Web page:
TCRS: You worked with Ross Robinson, who’s worked with just about everyone who is anybody.
Liam Cormier: Oh. Absolutely, yeah! And then The Cure on top of it, yeah!
TCRS: How was that experience for you guys?
Liam Cormier: It the first time we had ever recorded even outside of Toronto. So for us to go so far down to like Venice Beach, California, instead of an industrial park in Toronto, it was amazing. I mean the best part about the whole experience was that we came to Ross with like a finished record; we’d been jamming it like all the songs were finished, I had finished vocals, everything was ready to go. So then it was his input you know on how to take that the step further. And we look at it like, we could have you know, stayed in Toronto and recorded there but this is I feel like the big difference between like “DSOL” and “Searching For Zero”; it’s having the input of someone like Ross, who has so much experience, who has such just like a passion to like bringing out the like energy of an album of a live band, of like a real band that wants to like, just let forth like aggression. You know what I mean? So to have all that, but then to have someone like Ross who knows how to transfer that on to a record who is, like you said, he’s done Heavy Drive and Blood Brothers, Norma Jean, Glassjaw, so many bands that I love and respect and it’s like, okay he’s going to use all of those tricks with like our band to now like capture it on an album and be super stoked while we’re doing it. It’s just like we couldn’t have asked for a better experience.
Cancer Bats – Norwich UEA LCR – 24th April 2015
TCRS: Was it a pretty compact session with Ross? Everything was mapped out pretty much before you sort of got there?
Liam Cormier: Yeah, I mean we definitely had a lot of ideas about how they wanted to approach the studio with him. One of the things that our friends in Comeback Kid had just finished recording their new album and they told us they had done a different song everyday; so they would do vocals, bass, guitar for like a different song which we really liked that idea of having like every song has its own setup of guitar bass, tones like vibe and we brought that to Ross and he was just like, “Ahhh, that’s of that’s a great idea!” Like even though he’s got all these tricks and he knows all these things to do it like here we’re kinda even shaking things up for him. And then on top of it we had like zero time to do with it. We’ve always recorded in three weeks that’s just like what we know about recording albums and Ross has only ever recorded for like 6 to 8 weeks. So, right off the bat he was just like, “This is awesome! We’re gonna cram everything that I’ve ever done into like half as much time.” But he was really up for like that energy and what that would produce, almost like a franticness where you can’t really over think anything that’s happening. You just kinda have to go with your gut reaction on like basically everything; which we were really up for as well, like, “Oh this is so cool!”. So it meant that we were working like 14 hour days and we never took any days off. We were there for a little under a month, working 14 hours a day, just like crushing it. We’d work from Noon ’til three or four in the morning every single day. And then it would be like, “All right, see you guys in the morning.” And like Ross would go crash and like the rest his ears. We would all pass out and then we would like wake up in the morning, go get coffee, hang out on the balcony, watch people surf, eat our breakfast and then be like laughing and making noise and that would wake Ross up. And then he’d come down be like, “All right”. He’d like walk his dog and then it was just like back into the studio, it was like crushing all day. It was the best vibe ever.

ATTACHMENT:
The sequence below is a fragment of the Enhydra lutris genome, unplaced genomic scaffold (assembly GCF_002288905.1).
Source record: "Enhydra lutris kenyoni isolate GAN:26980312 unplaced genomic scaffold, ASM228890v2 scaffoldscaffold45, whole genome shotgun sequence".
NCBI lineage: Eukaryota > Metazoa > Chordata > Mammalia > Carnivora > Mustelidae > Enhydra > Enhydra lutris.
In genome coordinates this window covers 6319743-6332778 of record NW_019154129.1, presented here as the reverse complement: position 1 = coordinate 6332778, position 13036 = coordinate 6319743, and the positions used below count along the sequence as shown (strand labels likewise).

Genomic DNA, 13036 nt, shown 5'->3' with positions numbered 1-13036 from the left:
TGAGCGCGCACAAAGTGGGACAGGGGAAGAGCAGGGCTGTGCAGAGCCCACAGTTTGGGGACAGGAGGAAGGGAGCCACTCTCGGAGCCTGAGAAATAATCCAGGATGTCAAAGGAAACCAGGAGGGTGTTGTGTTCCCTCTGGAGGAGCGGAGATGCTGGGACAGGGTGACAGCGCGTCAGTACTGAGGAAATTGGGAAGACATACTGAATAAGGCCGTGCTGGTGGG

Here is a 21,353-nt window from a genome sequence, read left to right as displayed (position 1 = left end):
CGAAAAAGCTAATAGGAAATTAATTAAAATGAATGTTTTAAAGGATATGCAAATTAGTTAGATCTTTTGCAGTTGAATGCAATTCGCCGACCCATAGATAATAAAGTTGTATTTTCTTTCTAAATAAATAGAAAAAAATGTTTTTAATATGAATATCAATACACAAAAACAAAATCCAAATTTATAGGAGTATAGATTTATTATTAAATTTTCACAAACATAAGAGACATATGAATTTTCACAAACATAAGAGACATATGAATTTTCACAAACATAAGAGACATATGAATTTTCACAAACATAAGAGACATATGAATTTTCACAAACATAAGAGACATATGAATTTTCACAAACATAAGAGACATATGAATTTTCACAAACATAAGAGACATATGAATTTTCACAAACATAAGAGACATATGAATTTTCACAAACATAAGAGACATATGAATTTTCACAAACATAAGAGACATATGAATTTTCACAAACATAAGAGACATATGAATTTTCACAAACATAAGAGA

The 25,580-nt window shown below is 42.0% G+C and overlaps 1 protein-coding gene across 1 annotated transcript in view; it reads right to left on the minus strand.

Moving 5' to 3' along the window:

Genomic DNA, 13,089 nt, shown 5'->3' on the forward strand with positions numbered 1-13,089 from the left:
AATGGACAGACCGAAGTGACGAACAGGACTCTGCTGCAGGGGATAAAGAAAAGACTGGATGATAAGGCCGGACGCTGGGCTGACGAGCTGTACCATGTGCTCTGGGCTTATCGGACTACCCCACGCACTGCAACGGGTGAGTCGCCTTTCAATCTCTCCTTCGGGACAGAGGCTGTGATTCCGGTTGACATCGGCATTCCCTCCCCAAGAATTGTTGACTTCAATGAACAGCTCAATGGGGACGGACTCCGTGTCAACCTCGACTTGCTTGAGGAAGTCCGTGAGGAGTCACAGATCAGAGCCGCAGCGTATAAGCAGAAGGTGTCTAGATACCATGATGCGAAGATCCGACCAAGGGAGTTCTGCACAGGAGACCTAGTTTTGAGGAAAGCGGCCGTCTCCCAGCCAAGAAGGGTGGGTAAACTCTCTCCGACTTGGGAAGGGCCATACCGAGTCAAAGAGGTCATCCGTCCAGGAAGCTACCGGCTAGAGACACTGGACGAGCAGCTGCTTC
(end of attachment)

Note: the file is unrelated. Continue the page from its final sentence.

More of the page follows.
TCRS: And that’s certainly picked up on what’s come out on the album.